efficacy of Valdoxan.
    A reduction in sleep disruption, a core symptom of depression and a
common problem in people with depression, without any sedation during the
daytime, is one of the clinical benefits of Valdoxan treatment(5,7).

    An innovative approach to the treatment of depression

    Binding studies have shown that Valdoxan, the first melatonergic
antidepressant, interacts with both melatonergic (agonist) receptors (MT1 and
MT2), and with 5-HT2C (antagonist) receptors.(8) The antidepressant efficacy
of Valdoxan involves joint actions on these receptors, possibly interacting
synergistically. Valdoxan resynchronizes altered circadian rhythms of
depressed patients, thus retaining antidepressant efficacy without the typical
side effects such as sexual dysfunction(8,9) and drug discontinuation symptoms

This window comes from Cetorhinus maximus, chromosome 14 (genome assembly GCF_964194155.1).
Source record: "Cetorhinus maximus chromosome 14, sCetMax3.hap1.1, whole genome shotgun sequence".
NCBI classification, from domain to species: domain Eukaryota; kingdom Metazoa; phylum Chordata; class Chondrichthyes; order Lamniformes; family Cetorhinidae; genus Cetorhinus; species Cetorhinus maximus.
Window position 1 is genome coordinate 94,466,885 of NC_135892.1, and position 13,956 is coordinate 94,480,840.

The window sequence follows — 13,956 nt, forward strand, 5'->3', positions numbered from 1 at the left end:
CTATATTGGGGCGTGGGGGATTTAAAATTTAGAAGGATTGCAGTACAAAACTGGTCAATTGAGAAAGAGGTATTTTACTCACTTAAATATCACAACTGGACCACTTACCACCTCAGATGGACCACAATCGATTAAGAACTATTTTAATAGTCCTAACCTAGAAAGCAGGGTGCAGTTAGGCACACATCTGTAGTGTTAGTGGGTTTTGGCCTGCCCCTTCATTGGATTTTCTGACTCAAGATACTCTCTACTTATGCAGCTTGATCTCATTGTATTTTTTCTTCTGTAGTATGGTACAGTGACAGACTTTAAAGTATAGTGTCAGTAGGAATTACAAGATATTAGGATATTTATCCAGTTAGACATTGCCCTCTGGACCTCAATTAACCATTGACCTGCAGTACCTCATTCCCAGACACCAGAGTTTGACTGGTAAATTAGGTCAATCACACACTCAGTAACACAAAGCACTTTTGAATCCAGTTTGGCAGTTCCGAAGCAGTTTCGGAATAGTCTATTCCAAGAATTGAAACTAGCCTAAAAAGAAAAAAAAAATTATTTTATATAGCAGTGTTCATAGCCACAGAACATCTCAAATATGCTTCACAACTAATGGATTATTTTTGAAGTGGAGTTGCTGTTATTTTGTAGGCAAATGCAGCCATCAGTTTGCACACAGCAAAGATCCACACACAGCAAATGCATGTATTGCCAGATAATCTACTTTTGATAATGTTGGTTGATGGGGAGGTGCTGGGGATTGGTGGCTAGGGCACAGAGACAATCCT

commonly seen with other antidepressants (SSRIs and SNRIs). Overall, Valdoxan
possesses a pharmacological profile entirely distinct from SNRIs and SSRIs,
making it an innovation and a significant advance in the treatment of
depression.
    Valdoxan was discovered and developed by Servier, France's leading
independent pharmaceutical company. Novartis acquired exclusive rights to
further develop and market agomelatine in the United States and several other
countries. Servier retained the rights to develop and market the product in
the rest of the world.

    
    References

    (1) G Goodwin, F Rouillon, R Emsley. Long-term efficacy of agomelatine, a
    novel antidepressant, in the prevention of relapse in out-patients with
    Major Depressive Disorder. ECNP presentation 2007

    (2) Lôo H, Hale A & D'Haenen H. Determination of the dose of agomelatine,
    a melatoninergic agonist and selective 5-HT(2C) antagonist, in the